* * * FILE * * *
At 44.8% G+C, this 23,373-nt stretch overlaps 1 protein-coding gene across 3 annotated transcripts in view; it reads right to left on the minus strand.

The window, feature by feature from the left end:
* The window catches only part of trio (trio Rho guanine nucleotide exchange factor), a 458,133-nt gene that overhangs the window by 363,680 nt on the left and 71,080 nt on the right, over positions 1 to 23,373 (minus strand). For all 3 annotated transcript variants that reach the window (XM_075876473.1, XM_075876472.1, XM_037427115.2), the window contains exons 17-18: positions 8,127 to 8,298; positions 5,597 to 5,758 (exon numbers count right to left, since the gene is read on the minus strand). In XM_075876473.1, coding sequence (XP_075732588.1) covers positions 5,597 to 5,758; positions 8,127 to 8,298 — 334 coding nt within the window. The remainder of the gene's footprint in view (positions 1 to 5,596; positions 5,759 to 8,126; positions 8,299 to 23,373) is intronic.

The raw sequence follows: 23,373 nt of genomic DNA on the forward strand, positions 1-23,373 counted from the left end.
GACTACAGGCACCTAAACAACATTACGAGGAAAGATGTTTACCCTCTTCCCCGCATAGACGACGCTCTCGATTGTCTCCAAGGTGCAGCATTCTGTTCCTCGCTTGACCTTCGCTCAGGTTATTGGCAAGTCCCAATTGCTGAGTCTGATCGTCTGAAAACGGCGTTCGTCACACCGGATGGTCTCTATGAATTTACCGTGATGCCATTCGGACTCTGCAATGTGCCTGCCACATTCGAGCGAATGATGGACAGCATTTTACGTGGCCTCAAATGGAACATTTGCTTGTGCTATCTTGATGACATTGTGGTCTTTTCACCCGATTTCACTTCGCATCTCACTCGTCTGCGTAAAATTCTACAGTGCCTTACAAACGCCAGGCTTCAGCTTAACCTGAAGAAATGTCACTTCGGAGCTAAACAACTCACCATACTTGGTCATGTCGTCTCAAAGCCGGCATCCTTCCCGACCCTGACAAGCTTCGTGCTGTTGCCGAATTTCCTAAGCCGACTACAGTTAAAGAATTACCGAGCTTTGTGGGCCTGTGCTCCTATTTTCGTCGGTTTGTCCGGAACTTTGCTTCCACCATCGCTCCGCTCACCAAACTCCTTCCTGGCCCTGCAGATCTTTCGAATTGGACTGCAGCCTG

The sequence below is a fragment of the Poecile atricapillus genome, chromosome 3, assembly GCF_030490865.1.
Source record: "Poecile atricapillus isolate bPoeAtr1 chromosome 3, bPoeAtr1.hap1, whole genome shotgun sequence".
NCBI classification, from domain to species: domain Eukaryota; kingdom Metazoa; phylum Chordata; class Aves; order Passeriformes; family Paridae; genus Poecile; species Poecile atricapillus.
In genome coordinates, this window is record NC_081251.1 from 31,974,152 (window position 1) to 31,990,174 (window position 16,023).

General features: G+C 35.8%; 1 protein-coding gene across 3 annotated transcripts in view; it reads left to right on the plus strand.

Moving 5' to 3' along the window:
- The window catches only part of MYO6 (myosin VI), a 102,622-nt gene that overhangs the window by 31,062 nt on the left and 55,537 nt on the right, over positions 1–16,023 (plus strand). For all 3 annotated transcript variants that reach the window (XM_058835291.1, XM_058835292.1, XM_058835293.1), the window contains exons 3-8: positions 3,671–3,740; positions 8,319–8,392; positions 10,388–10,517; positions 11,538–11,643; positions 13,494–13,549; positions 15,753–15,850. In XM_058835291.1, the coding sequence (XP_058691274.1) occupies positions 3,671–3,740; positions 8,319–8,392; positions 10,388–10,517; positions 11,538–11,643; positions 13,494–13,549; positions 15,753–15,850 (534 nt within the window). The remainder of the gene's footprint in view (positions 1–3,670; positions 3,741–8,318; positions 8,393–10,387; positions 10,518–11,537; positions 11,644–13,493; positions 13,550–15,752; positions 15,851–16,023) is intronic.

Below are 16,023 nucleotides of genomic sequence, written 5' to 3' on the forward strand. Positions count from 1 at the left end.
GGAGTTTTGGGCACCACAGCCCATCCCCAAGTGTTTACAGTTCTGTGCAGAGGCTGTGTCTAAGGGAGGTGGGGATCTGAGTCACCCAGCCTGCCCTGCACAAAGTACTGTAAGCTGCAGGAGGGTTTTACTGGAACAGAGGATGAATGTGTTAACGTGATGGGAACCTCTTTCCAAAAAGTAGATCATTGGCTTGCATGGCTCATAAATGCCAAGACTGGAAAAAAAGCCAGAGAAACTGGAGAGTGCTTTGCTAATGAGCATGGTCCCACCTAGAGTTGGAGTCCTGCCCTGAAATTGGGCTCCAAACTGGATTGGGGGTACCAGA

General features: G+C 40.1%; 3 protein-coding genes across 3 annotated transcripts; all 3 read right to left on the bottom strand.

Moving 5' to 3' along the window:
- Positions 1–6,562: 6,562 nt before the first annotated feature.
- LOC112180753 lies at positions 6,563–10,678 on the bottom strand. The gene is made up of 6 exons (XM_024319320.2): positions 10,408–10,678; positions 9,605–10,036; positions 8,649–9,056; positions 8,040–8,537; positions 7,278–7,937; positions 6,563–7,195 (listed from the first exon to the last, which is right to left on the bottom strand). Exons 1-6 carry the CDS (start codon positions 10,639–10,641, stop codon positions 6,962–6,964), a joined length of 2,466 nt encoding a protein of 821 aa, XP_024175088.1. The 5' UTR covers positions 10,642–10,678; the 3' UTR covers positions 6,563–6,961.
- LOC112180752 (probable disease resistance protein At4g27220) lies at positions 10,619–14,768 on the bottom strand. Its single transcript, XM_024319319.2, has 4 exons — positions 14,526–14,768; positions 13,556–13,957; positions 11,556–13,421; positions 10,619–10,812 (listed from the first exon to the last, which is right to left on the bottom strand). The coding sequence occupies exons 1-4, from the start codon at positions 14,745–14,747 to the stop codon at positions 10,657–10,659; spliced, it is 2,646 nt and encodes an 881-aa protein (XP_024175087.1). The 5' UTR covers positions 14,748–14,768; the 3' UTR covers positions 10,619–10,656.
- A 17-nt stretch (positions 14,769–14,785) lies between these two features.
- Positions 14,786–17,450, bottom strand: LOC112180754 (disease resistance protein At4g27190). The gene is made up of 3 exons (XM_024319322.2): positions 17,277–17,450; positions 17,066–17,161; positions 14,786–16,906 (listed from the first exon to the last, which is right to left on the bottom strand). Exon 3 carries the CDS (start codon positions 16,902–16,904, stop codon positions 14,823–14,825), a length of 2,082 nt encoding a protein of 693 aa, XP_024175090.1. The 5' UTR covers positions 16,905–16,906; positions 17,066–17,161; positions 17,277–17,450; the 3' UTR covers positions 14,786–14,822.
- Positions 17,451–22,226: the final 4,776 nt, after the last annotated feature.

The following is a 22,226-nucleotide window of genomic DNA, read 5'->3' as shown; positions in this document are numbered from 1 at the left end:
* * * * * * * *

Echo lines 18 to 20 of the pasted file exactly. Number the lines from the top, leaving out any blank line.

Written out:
- LOC112180753 lies at positions 6,563–10,678 on the bottom strand. The gene is made up of 6 exons (XM_024319320.2): positions 10,408–10,678; positions 9,605–10,036; positions 8,649–9,056; positions 8,040–8,537; positions 7,278–7,937; positions 6,563–7,195 (listed from the first exon to the last, which is right to left on the bottom strand). Exons 1-6 carry the CDS (start codon positions 10,639–10,641, stop codon positions 6,962–6,964), a joined length of 2,466 nt encoding a protein of 821 aa, XP_024175088.1. The 5' UTR covers positions 10,642–10,678; the 3' UTR covers positions 6,563–6,961.
- LOC112180752 (probable disease resistance protein At4g27220) lies at positions 10,619–14,768 on the bottom strand. Its single transcript, XM_024319319.2, has 4 exons — positions 14,526–14,768; positions 13,556–13,957; positions 11,556–13,421; positions 10,619–10,812 (listed from the first exon to the last, which is right to left on the bottom strand). The coding sequence occupies exons 1-4, from the start codon at positions 14,745–14,747 to the stop codon at positions 10,657–10,659; spliced, it is 2,646 nt and encodes an 881-aa protein (XP_024175087.1). The 5' UTR covers positions 14,748–14,768; the 3' UTR covers positions 10,619–10,656.
- A 17-nt stretch (positions 14,769–14,785) lies between these two features.